My son is 22 yrs old, he graduated high school with honors and got a full scholarship for law school but after the first semester decided to quit college.  Then he said he wanted to become a graphic designer and so my DH and I paid for two years of school at the community college and he barely passed his classes, so we told him we would not be paying for anymore classes and that he should get a job.  He got himself a part time job and spends his free time and money playing video games with his group of friends that are all gamers.  He doesn't want to go to school or get a better job. 

    This past weekend, he went out of town to a video game tournament and called out sick from work, I told him he has until September to move out.  I said he needs to learn responsibility and that the only way for him to learn it is if we cut the umbilical cord.  Well he got really angry and said that we are a**holes and that I will regret asking him to leave and that when I do he won't even give me the time of day.  My heart is broken because I didn't want to do this as he is my only son but I don't want him to continue being dependent on me.  Was it the right move to ask him to move?

    YES it is right!

    TOUGHLOVE is what he needs. He can't take advantage of you; full grown man he might be but wow, he can't spend his time farting around and taking advantage of you and your H.

    Much more to life than gaming and doing nothing else.

    You nipped this mess in the bud before it skyrocketed. Hats off to you.

    Make sure he is out by a certain date. I'd go as far as to lock his little RPGing arse outside and I'd refuse to let him in.  His stuff should be waiting for him on the sidewalk, too, when yo do this.

    Boo hoo to him:

    Well he got really angry and said that we are a**holes and that I will regret asking him to leave and that when I do he won't even give me the time of day. 
    janined22
  • You're doing the right thing. He needs to learn how to be an adult, which means working or going to school (or both), paying bills, cleaning, cooking and generally not being a dependent mooch. He might be mad for a while, but he'll thank you in the long run, especially when he sees what it actually takes to support himself. Good luck!!
    TarponMonoxidejanined22
  • You do realize that what was happening was unhealthy: for you and for him. You are his parent, not a servant and not a codependency.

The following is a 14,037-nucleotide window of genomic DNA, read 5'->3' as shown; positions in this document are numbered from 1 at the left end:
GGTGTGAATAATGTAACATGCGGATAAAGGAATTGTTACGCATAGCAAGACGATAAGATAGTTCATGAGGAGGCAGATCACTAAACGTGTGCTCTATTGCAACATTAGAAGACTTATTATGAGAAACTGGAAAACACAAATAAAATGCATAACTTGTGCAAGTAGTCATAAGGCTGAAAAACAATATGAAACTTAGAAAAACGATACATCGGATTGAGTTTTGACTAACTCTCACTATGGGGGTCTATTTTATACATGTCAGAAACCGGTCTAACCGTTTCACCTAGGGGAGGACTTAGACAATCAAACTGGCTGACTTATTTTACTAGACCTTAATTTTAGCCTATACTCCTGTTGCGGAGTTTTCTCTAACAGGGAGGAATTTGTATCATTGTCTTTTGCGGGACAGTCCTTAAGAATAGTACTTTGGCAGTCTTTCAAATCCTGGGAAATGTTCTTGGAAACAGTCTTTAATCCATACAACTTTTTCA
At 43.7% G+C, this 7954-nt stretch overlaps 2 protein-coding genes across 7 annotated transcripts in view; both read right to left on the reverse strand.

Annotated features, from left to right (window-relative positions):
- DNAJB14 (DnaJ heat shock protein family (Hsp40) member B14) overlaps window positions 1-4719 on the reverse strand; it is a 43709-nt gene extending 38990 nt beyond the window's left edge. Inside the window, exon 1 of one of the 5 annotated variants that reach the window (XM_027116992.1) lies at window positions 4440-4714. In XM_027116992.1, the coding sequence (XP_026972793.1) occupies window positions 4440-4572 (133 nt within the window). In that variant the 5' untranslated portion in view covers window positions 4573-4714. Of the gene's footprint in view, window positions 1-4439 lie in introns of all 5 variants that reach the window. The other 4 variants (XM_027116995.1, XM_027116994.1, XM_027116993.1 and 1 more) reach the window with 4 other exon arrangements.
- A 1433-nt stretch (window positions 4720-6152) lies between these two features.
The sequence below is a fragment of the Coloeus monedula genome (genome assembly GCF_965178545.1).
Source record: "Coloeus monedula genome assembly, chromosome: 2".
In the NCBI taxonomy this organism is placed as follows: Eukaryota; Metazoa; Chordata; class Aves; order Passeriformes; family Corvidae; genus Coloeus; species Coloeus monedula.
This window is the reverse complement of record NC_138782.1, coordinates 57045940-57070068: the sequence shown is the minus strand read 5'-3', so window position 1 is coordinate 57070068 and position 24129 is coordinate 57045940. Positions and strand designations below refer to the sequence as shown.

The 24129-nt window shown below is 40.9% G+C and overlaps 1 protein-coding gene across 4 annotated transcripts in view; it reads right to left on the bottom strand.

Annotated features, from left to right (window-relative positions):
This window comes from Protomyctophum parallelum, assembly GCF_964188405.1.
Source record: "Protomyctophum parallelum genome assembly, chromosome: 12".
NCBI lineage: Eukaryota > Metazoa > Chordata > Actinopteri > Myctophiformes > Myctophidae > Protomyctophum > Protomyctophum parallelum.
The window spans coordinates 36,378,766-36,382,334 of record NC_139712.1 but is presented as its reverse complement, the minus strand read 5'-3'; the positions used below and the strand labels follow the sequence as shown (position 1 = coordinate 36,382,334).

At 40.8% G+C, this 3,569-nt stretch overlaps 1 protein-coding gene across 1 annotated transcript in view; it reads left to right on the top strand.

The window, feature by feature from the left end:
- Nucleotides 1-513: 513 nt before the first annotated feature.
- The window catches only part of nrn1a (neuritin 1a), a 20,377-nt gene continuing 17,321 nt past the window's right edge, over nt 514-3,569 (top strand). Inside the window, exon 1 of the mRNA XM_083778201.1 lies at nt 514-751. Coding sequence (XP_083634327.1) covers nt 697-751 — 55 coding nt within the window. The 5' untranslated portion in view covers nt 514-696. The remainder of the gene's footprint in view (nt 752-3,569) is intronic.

You'll regret it? Ha; I am sure you will.  Imagine that; he tried to put the guilt trip on YOU!
    janined22
  • I rarely comment on this board, but I know the 45yo version of your son. He has no job, and lives like a pauper off a rapidly dwindling trust fund. He lives in a house owned by his parents, which is in a horrible state of disrepair, thanks to his neglect. He has no plan to get a job, and no retirement. He was fired from the last job he had years ago, under very sketchy circumstances. When I asked him about these things, he said he was thinking about making a plan. Um, you are 45, the time to plan was 20 years ago. I assume his plan for retirement is to live off whatever his parents leave him. His mommy still foots the bills for whatever he needs beyond gas and food. He spends his evenings in the same restaurant-bar every night. Please do not enable your son to become this person. Be firm. He WILL thank you for it in the long run.
    janined22
  • I will echo everyone else and say that you are RIGHT!  I'm sure it feels awful, but doing the right thing often does.  It's hard of you, but it's what he needs.  He will figure out something to do with his life now that you are forcing him to do so.
    janined22
  • You are right.  It may be hard on him and you. Stay strong and realize that you are helping him not hurting him, no matter what his complaints. The road ahead would be full of enabling and not healthy for either of you. 
    image Nicholas loved for 28 weeks, 4/11/10
    Baby Boy loved for 15 weeks, 5/31/11
    Baby Girl loved for 16.5 weeks. 3/1/12
    janined22